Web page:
Ruben Östlund Regular Partner Film i Väst Hikes Co-Pros with Noomi Rapace Starrer ‘Mother,’ Flags Five Films in Cannes (EXCLUSIVE)

Billed the ‘Trollywood’ of the North for its close ties to talent, the leading Scandinavian regional film fund Film i Väst in Sweden’s Trollhättan has boarded the Noomi Rapace starrer “Mother, to be helmed by Macedonia’s Teona Stugar Mitevska.

The biopic, in which Rapace will play the legendary religious figure Mother Teresa, will mark the English-language debut of esteemed auteur Mitevska, credited for the 2019 Berlin entry “God Exists, Her Name is Petrunya”.

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“I am Macedonian, and I grew up in Skopje- Mother Teresa’s birth place,” Mitevska told Variety. “I didn’t grow up religious, as it was Yugoslavia at the time and we were all atheist or existentialists, but I grew up in a vast family of strong dominant women, almost a matriarchy.”

The director says she got the idea for the pic while working on the docu series “Teresa and I” for Macedonian television, more than a decade ago. Mother Teresa’ s inspiring persona, not as a religious icon but as an empowering female figure, is what sparked Mitevska’s wish to make this feature.

“During the making of the documentary, I discovered an army of women within her religious community: The missionaries of charity and yes: I was hooked. Just as Mary Ward proclaims: Women for women, so did she. She had a rebel punk rock energy that spreads like a virus; she was a general of an army of women,” says Mitevska.

The story will focus on seven consecutive days at a pivotal moment of Mother Teresa’s life, when aged 39, and at the time Mother Superior of Loreto Entally convent in Calcutta, she is about to leave the order and create her own, Mitevska explains. “These decisive moments inform the Mother Teresa we revere today. We will show her human side, her fragility and doubts, but also her stamina.”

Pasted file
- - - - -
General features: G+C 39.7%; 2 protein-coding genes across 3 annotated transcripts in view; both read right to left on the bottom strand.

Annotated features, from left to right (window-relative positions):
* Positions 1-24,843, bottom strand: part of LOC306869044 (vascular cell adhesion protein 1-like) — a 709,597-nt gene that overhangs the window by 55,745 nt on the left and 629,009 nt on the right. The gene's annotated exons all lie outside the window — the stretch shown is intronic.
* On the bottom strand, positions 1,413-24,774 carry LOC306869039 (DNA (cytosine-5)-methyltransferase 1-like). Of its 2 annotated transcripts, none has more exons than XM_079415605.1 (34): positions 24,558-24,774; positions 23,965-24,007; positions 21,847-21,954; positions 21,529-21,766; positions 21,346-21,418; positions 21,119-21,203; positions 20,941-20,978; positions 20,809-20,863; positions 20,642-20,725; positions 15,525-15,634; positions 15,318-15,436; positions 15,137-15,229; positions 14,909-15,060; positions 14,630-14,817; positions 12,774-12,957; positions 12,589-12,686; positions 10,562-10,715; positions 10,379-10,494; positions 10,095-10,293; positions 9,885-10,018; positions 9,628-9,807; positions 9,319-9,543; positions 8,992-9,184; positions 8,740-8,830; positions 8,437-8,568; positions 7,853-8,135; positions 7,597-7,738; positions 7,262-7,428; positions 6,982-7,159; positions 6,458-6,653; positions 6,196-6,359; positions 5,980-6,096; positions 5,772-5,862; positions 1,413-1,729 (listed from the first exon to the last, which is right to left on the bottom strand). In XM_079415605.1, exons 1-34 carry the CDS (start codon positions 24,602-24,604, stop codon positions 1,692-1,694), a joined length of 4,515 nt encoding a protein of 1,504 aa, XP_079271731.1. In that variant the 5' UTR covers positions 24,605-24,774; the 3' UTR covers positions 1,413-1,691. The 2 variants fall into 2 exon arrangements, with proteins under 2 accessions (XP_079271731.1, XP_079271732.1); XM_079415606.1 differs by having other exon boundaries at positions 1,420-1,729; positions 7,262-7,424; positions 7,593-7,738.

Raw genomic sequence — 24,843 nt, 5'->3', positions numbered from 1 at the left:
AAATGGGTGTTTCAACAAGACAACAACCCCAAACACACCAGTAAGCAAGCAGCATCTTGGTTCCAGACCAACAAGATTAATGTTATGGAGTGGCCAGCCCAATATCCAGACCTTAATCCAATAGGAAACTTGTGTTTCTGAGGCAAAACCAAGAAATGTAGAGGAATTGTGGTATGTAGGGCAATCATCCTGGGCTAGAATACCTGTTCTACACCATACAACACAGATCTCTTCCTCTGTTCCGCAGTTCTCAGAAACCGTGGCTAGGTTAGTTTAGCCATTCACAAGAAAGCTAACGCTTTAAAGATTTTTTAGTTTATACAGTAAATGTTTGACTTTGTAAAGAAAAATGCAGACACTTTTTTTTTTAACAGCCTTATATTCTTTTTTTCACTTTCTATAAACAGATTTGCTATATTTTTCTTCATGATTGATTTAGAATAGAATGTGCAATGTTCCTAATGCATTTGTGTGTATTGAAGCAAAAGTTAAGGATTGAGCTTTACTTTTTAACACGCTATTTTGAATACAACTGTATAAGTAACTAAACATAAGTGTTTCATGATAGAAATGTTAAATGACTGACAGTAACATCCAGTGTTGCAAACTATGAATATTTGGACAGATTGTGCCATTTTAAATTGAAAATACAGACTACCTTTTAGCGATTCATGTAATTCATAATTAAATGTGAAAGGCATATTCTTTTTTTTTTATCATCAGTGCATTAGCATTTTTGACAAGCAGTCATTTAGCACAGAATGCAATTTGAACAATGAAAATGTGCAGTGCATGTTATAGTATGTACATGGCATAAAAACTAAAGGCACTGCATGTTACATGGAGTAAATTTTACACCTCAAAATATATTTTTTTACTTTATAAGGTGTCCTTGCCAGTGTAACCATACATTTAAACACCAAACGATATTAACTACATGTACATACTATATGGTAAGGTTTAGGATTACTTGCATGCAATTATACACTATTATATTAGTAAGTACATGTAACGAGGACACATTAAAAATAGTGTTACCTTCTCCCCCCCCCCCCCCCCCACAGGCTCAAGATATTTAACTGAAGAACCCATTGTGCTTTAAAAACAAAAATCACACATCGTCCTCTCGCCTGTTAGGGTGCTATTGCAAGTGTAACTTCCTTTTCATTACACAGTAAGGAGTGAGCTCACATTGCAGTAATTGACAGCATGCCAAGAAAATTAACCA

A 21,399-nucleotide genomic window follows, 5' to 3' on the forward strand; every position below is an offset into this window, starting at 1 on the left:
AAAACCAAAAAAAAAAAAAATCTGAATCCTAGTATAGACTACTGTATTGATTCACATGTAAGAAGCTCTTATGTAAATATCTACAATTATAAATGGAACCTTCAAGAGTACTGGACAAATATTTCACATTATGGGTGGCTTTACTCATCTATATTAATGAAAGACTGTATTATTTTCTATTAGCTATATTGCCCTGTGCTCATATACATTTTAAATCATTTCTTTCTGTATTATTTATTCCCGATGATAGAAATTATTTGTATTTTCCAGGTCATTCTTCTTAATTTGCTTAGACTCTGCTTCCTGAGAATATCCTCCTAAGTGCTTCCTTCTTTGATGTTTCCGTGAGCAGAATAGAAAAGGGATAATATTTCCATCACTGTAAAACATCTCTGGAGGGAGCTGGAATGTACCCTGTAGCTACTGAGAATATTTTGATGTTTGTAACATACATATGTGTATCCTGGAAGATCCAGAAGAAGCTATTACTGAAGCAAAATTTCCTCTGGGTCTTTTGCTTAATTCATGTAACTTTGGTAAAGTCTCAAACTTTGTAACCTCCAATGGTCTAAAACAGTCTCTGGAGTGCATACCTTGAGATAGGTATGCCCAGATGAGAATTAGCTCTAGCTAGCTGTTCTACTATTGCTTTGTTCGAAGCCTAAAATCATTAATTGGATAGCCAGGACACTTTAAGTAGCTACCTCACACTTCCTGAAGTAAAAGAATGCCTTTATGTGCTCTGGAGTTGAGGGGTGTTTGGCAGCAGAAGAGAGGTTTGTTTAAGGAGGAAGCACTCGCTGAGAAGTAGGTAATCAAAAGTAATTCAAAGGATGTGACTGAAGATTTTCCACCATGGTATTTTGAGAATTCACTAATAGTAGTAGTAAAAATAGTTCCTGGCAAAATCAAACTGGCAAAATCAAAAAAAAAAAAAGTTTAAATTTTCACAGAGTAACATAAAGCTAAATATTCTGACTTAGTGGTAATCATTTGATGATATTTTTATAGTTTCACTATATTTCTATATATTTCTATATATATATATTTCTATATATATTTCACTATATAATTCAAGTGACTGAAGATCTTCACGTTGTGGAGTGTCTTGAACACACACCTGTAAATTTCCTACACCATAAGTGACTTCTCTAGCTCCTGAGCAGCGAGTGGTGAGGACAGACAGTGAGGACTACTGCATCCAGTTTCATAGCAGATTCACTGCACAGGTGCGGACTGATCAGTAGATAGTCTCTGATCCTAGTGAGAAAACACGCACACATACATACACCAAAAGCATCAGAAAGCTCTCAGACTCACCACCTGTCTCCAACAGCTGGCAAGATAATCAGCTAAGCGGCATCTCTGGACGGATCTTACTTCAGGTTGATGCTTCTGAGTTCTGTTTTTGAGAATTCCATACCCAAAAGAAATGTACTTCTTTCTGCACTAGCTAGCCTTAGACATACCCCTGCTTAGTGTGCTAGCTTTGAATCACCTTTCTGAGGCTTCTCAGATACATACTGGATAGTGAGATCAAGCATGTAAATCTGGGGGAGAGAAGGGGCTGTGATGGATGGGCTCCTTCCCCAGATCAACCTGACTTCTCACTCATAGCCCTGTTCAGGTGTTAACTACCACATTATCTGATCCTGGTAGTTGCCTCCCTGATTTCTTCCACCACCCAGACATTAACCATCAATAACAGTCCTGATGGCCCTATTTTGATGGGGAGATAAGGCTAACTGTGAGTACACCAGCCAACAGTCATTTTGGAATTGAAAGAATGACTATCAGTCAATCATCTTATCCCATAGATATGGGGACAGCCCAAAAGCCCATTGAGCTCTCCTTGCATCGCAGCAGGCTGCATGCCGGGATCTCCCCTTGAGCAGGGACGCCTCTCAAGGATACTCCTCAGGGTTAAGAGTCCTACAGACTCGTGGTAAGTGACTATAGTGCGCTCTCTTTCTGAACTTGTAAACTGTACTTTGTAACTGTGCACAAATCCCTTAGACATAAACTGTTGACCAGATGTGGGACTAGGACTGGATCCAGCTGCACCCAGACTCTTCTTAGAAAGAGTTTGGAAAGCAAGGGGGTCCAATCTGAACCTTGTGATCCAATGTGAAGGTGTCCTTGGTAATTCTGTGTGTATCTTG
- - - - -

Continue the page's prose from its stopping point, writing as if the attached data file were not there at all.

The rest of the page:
According to Teona’s sister and producer Labina, the project is structured as a five-country co-production between Macedonia’s Sisters and Brother Mitevski, Belgium’s Entre Chien et Loup, Denmark’s Frau Film, the Netherlands’ Baldar Film, Sweden’s Spark Film & TV and Film i Väst.

Kinology handles global sales, “and of course, we have a partner in India-Kolkata Raging Films,” added Labina.

Discussing the pivotal financial contribution from Film i Väst, the producer said she first partnered with the Scandi film fund on Nury Bilge Ceylan’s Cannes 2018 competition entry “The Wild Pear Tree.” “This is when I realised that it was a fund with excellent taste,” she said.

“Mother” will be shot between Belgium and India, with a pencilled delivery date set for 2026.

Five titles in Cannes

Film i Väst’s ‘excellent taste’ in film is reflected in its hit rate in Cannes, where the film fund will feature in the main competition for the eighth year in a row. Alongside “The Apprentice” and “The Girl with the Needle,” rounding off its Cannes slate are Un Certain Regard’s “Armand,” Critics’ Week’s “Julie Keeps Quiet” and Directors’ Fortnight’s ‘Sister Midnight’.
“We always aim for the big five festivals – Cannes, Venice, Toronto, Berlin and Sundance,” explains Film i Väst’s head of production Kristina Börjeson. The enviable Cannes hit rate might be down to “pure luck,” she said, but most certainly to the head of co-production Anthony Muir’s year-round efforts, the fund’s strategy to bet on talent, and to build long-term relationships with indie producers, “mostly in the Nordics, in Europe” and sometimes beyond, Börjeson underscored.
So far, the Western Sweden-based film fund, wholly-owned by Västra Götalandsregionen, the county of West Sweden, has co-produced more than 1,500 films, series, shorts and documentaries since 1992, including Ruben Östlund’s Palme d’or winners “The Square” and “Triangle of Sadness.” Its current annual co-production budget stands at SEK 90 million ($8.4 million).
Going forward, Film i Väst CEO Mikael Fellenius said the fund, whose principal aim is to attract productions in the Swedish region to boost the local economy and film workforce, will look into upping its TV drama investments, next to feature films.

“We are starting the dialogue with politicians. We might get an answer by 2026, but we will never give up and will stick to our long-term strategy,” he said.
In Cannes, Film i Väst is holding seminars about ‘overproduction,’ sustainability and the challenge of private equity in European cinema. It will also introduce in partnership with the Göteborg Film Festival, Johanna Koljonen’s latest Nostradamus report.

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